My self, my Brother, and this grieved Count
Did see her, hear her, at that hour last night
Talk with a ruffian at her chamber-window;
Who hath, indeed, most like a liberal villain,
Confess'd the vile encounters they have had
A thoufand times in fecret.

John. Fie, fie, they are not to be nam'd, my Lord,
Not to be spoken of;
There is not chastity enough in language,
Without offence, to urter them: thus, pretty lady,
I am sorry for thy much misgovernment.

Claud. O Hero! what a Hero hadst thou been, If half thy outward graces had been plac'd About the thoughts and counsels of thy heart? But fare thee well, most foul, most fair! farewel, Thou pure impiety, and impious purity! For thee ['ll lock up all the gates of love, And on my eyelids fall Conjecture hang, To turn all beauty into thoughts of harm; And never shall it more be gracious. Leon. Hath no man's dagger here a point for me?


Beat. Why, how now, Cousin, wherefore link you

John. Come, let us go; these things come thus to

Smother her spirits up.

[Exe. D. Pedro, D. John and Claud, Bene. How doth the lady?

Beat. Dead, I think; help, uncle.
Hero! why, Hero! uncle! Signior Benedick! friar!

Leon. O fate! take not away thy heavy hand;
Death is the faireft cover for her shame,
That may be withd for.
Beat. How now, cousin Hero?
Friar. Have comfort, Lady.
Leon. Dost thou look up?
Friar, Yea, wherefore should she not?

Leon. Wherefore? why, doth not every earthly thing
Cry shame upon her? could she here deny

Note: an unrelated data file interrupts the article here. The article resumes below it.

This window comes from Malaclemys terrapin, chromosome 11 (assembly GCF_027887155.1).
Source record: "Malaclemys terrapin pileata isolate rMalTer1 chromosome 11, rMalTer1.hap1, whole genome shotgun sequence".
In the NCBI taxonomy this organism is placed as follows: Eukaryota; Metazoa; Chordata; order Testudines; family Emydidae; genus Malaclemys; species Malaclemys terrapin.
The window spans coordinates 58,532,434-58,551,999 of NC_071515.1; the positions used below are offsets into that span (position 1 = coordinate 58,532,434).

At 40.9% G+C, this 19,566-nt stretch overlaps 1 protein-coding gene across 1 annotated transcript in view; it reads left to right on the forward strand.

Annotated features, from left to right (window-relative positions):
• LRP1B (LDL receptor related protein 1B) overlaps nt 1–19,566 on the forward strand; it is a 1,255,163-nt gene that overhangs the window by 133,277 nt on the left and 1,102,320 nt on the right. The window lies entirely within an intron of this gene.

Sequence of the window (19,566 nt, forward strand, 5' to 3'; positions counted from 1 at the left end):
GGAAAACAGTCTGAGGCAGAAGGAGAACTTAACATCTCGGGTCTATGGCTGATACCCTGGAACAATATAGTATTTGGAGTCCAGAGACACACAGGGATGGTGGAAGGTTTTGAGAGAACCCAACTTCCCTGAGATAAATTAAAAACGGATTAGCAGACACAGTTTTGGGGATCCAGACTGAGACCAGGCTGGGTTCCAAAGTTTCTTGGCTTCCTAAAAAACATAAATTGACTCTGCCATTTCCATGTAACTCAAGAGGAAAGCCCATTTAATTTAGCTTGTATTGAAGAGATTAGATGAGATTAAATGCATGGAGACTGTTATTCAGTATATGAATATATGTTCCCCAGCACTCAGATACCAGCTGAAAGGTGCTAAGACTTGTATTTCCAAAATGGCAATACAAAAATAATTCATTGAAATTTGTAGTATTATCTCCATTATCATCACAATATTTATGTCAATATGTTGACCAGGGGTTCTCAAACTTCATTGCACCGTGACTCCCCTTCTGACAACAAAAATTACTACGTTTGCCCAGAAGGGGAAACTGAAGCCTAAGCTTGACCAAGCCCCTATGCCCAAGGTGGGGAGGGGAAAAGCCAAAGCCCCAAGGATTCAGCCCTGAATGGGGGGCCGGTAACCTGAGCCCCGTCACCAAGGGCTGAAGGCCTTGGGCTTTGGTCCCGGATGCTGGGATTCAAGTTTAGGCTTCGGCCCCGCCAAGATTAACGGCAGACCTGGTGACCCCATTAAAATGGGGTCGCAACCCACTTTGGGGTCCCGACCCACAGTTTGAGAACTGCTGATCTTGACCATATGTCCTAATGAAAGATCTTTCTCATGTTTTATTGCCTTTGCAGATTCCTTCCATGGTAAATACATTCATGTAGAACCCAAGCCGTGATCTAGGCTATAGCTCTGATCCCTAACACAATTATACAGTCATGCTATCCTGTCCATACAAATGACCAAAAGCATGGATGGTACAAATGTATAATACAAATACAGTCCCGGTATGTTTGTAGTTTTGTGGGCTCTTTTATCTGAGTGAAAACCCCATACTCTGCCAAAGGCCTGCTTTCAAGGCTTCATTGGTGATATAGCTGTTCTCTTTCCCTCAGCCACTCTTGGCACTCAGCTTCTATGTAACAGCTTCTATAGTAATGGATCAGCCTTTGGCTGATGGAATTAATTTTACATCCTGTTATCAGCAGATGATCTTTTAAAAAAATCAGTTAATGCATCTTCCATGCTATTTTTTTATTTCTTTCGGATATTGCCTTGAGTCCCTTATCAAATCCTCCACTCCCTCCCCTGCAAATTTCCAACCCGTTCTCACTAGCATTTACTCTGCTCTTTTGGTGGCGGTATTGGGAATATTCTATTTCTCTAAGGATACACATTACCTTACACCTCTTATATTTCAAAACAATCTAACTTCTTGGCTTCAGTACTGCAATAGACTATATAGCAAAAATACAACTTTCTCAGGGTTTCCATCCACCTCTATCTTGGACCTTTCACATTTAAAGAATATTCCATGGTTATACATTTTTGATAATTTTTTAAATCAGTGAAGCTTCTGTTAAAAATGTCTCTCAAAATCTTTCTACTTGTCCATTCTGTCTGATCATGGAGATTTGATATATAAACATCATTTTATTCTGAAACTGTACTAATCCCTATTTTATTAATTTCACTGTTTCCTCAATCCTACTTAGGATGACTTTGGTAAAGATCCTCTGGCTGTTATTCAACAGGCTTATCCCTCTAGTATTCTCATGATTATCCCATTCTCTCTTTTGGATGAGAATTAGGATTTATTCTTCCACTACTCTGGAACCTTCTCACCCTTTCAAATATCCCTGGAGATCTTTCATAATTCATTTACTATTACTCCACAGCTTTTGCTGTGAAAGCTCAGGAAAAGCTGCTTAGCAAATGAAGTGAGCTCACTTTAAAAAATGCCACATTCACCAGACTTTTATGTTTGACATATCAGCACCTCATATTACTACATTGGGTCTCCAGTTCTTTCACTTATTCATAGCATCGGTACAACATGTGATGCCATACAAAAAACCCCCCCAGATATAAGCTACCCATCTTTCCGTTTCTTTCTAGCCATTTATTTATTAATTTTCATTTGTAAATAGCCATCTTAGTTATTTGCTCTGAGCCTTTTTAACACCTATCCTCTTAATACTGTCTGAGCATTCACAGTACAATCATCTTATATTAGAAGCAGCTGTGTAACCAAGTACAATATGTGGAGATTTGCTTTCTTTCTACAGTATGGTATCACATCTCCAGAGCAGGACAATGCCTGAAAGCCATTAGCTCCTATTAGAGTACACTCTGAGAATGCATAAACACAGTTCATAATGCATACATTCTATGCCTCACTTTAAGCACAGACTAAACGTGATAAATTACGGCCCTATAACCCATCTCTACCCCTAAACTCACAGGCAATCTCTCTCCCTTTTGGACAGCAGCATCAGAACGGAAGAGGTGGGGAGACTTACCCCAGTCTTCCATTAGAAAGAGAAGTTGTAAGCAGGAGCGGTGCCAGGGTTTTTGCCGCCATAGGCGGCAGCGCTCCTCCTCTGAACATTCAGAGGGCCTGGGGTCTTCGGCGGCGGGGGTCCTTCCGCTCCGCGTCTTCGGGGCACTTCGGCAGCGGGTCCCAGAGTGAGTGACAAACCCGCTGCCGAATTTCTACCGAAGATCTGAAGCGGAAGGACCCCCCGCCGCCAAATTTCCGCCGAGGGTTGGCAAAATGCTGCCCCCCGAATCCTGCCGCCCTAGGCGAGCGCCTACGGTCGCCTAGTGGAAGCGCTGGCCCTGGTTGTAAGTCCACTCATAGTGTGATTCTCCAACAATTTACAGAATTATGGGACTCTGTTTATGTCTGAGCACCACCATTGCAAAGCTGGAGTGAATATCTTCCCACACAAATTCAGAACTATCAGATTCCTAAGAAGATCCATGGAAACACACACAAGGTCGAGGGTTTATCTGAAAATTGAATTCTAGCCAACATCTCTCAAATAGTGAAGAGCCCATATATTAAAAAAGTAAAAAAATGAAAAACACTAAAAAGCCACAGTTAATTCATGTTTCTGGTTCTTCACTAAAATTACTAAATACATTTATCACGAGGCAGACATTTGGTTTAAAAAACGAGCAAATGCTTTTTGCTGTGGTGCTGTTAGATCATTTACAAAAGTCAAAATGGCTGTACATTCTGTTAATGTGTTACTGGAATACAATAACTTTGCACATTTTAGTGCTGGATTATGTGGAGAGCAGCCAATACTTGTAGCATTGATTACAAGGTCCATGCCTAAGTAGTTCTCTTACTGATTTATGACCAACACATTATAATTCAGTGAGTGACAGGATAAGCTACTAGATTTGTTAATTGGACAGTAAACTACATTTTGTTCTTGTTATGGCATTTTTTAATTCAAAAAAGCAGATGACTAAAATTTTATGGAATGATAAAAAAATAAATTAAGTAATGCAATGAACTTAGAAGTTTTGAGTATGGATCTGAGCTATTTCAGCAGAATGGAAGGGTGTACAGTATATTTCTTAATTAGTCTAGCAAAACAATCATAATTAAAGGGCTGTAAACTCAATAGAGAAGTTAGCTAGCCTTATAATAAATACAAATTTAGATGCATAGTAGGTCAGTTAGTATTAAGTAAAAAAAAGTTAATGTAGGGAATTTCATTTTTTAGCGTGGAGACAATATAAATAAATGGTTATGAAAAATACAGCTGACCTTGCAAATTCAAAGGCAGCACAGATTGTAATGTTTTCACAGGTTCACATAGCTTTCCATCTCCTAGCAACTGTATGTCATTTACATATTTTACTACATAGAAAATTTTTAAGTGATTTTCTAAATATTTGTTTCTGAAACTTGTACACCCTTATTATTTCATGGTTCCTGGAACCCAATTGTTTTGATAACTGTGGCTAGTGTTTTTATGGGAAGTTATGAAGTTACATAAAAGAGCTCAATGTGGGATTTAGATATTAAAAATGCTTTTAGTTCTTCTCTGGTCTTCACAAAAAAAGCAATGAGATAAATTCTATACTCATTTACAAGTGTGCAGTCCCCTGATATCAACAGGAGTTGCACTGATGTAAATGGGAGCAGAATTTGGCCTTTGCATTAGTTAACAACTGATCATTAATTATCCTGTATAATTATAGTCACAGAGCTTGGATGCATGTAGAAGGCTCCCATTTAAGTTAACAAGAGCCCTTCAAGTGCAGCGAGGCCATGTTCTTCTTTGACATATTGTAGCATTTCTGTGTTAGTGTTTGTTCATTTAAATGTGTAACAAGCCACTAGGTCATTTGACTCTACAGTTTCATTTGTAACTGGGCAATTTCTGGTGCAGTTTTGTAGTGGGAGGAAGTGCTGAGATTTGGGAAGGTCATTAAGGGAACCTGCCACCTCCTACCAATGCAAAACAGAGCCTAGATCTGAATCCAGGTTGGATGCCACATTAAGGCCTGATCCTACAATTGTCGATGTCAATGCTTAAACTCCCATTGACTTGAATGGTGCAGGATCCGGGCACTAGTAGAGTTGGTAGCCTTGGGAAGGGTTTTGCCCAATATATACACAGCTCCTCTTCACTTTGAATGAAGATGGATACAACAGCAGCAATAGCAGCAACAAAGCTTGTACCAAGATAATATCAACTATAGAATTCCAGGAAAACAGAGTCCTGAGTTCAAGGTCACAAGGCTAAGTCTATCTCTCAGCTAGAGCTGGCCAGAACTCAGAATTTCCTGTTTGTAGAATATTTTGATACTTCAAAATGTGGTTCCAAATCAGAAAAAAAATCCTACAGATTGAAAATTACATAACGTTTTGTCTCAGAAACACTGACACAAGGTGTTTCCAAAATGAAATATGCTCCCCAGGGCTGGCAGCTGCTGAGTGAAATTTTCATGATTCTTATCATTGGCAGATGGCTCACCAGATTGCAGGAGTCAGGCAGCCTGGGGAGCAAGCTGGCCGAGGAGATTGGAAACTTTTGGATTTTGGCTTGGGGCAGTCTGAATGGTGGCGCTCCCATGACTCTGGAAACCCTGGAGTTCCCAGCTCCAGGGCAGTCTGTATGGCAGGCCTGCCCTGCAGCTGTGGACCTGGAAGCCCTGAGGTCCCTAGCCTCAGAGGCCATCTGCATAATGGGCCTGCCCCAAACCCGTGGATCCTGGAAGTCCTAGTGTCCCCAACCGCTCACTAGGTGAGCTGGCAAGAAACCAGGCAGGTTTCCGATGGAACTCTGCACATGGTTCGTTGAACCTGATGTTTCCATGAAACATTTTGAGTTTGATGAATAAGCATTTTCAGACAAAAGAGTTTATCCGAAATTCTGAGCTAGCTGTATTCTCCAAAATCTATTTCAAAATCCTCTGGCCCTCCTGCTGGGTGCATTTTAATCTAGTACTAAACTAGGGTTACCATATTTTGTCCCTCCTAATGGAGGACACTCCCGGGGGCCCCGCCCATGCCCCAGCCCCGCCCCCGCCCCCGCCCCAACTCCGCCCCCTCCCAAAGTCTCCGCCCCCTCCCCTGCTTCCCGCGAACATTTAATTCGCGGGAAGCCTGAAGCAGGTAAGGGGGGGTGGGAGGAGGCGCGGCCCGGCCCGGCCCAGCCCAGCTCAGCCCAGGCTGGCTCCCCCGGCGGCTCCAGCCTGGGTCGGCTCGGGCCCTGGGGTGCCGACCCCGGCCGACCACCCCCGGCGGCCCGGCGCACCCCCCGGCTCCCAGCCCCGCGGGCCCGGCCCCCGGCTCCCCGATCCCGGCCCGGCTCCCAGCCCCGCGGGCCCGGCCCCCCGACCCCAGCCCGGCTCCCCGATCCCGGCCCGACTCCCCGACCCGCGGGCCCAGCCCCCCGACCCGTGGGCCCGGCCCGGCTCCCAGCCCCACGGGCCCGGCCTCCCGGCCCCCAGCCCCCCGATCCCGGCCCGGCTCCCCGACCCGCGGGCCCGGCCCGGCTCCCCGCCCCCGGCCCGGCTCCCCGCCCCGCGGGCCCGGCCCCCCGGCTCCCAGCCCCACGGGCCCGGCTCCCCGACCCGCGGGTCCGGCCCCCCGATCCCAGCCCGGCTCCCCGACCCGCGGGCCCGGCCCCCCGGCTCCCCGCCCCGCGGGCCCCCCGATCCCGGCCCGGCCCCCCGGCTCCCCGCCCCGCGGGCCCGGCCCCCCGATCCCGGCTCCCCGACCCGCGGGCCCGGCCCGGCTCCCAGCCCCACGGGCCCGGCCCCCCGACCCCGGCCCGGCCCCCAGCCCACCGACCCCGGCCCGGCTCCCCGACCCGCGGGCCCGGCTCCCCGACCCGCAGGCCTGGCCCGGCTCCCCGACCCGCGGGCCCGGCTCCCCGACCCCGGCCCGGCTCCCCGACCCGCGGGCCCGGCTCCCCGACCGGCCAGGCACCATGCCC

The story that is printed in her blood?
Do not live, Hero, do not ope thine eyes:
For did I think, thou wouldit not quickly die,
Thought I, thy spirits were stronger than thy Thames,
My self would on the rereward of reproaches
Strike at thy life. Griev'd I, I had but one?
Chid I for That at frugal nature's frame?
I've one too much by thee. Why had I one?
Why ever wast thou lovely in my eyes?
Why had I not, with charitable hand,
Took up a beggar's issue at my gates ?
Who smeered thus, and mir'd with infamy,
I might have faid, no part of it is mine;
This shame derives it self from unknown loins :
But mine, and mine I lov’d, and mine I prais'd,
And mine that I was proud on, mine so much,
Thaç I my self was to my self not mine,
Valuing of her; why, she,—0, she is fallin
Into a pit of ink, that the wide sea
Hath drops too few to wash her clean again;
And salt too little, which may
To her foul tainted flesh!


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Bene. Sir, Sir, be patient ;
For my part, I am so attir'd in wonder,
I know not what to say.

Beat. 0, on my soul, my cousin is bely'd.
Bene. Lady, were you her bedfellow last night?

Beat. No, truly, not; altho' until last night
I have this twelvemonth been her bedfellow.
Leon. Confirm’d, confirm'd! O, That is stronger

Which was before barr'd up with ribs of iron.
Would the two Princes lie? and Claudio lie?
Who lov'd her so, that, speaking of her foulness,
Wash'd it with tears? hence from her, let her die.

Friar. Hear me a little,
For I have only been silent so long,
And given way unto this course of fortune,
By noting of the lady. I have mark'd
A'thousand blushing apparitions
To start into her face; a thousand innocent shames
In angel whiteness bear away those blushes;
And in her eye there hath appear'd a fire,
To burn the errors that these Princes hold
Against her maiden truth. Call me a fool,
Trust not my reading, nor my observations,
Which with experimental seal doth warrant
The tenour of my book; truft not my age,
My reverence, calling, nor divinity,
If this sweet lady lie not guiltless here,
Under some biting error.

Leon. Friar, it cannot be ;
Thou seest, that all the grace that she hath left,
Is, that she will not add to her damnation
A fin of perjury; she not denies it :
Why seek'st thou then to cover with excuse
That, which



proper nakedness? Friar. Lady, what man is he you are accus'd of? Hero. They know, that do accuse me; I know none; If I know more of any man alive, Than that which maiden modesty doth warrant, Let all my fins lack mercy. O my father,